Physicians in the United States were the main opponents to the introduction of the Marihuana Tax Act by the Treasury Department in 1937. The legislation was masterminded by Harry Anslinger, director of the Federal Bureau of Narcotics from its inception in 1931 until 1962, who testified in Congress that
“Marijuana is the most violence-causing drug in the history of mankind.” The Act imposed a levy of one dollar an ounce for medicinal use and one hundred dollars an ounce for recreational use, which in 1937 dollars was a prohibitive cost. By using the Mexican name for the plant and associating it with nefarious South-of-the-Border activities, the proponents fooled many physicians. The Act was singly opposed by the American Medical Association, who felt that objective evidence that cannabis was harmful was lacking and that its passage would impede further research into its medical utility. In 1942, cannabis was removed from the U.S. Pharmacopoeia. In 1970, with the initiation of the Controlled Substances Act, marijuana was classified as a Schedule I drug. Where both Schedule I and Schedule II substances have a high potential for abuse, Schedule I drugs are distinguished by having no accepted medical use. Other Schedule I substances include heroin, LSD, mescaline, methylqualone, and, most recently, gammahydroxybutyrate (GHB). Despite efforts to change the scheduling of cannabis, it remains a Schedule I substance at this time.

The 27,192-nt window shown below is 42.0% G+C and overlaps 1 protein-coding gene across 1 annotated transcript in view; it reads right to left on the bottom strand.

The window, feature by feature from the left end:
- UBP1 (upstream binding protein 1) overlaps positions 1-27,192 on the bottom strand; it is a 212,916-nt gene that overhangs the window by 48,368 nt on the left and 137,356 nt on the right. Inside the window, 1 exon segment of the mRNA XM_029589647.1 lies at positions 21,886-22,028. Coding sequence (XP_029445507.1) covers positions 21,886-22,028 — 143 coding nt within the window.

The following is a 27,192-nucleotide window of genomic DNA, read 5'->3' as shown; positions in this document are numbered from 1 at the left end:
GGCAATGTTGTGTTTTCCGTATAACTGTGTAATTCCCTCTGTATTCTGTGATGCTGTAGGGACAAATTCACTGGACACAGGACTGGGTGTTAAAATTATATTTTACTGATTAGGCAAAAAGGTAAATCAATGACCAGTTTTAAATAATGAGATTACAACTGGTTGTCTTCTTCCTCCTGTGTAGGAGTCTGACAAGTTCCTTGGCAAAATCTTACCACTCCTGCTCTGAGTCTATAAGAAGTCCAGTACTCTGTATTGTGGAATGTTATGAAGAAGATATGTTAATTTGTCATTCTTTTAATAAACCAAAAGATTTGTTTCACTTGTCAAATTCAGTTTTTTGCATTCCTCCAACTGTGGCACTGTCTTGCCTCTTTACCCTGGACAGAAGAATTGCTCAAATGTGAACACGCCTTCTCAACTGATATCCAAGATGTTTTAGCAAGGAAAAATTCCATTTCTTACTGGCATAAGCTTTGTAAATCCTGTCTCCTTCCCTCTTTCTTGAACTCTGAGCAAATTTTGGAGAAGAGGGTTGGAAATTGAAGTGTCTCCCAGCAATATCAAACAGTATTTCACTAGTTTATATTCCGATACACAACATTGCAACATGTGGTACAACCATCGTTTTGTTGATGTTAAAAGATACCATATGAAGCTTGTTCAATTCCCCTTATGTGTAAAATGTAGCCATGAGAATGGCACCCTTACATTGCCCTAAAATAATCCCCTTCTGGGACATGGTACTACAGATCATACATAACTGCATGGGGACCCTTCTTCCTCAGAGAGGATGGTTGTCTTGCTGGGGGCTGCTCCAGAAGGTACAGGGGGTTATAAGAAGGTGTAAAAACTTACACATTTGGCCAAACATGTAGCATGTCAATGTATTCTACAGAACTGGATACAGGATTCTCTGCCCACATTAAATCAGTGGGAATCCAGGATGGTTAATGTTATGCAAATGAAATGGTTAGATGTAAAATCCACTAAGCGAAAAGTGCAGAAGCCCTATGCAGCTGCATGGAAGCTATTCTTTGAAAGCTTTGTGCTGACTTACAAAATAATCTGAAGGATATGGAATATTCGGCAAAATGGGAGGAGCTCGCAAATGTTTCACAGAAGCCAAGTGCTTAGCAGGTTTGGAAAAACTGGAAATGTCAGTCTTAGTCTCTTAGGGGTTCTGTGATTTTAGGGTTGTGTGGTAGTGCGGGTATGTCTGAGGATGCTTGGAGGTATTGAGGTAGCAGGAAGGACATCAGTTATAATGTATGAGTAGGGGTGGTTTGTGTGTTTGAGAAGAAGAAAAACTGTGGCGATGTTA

Delta-9-THC is one of the 100 cannabinoids found in the cannabis plant and is felt to be the main psychoactive component. Overall, the plant contains about 400 compounds derived from its secondary metabolism, many of which may contribute to its medicinal effect. Synthetic delta-9-THC in sesame oil (dronabinol, Marinol) was first licensed and approved in 1986 for the treatment of chemotherapy-associated nausea and vomiting. Clinical trials done at the time determined that dronabinol was
as effective, if not more so, than the available antiemetic agents.2 Dronabinol was investigated for its ability to stimulate weight gain in patients with the AIDS wasting syndrome in the late 1980s. Results from a number of trials suggested that although patients reported an improvement in appetite, no statistically significant weight gain was appreciated.3,4 Nabilone (Cesamet) is another synthetic delta-9-THC that is also available by prescription. More recently, nabiximols (Sativex), a whole plant extract delivered as an oromucosal spray, has been developed and approved for medical use in Europe and Canada. This article will review the biology and pharmacology of cannabis and cannabinoids and focus on their use in symptom management, particularly in patients with cancer.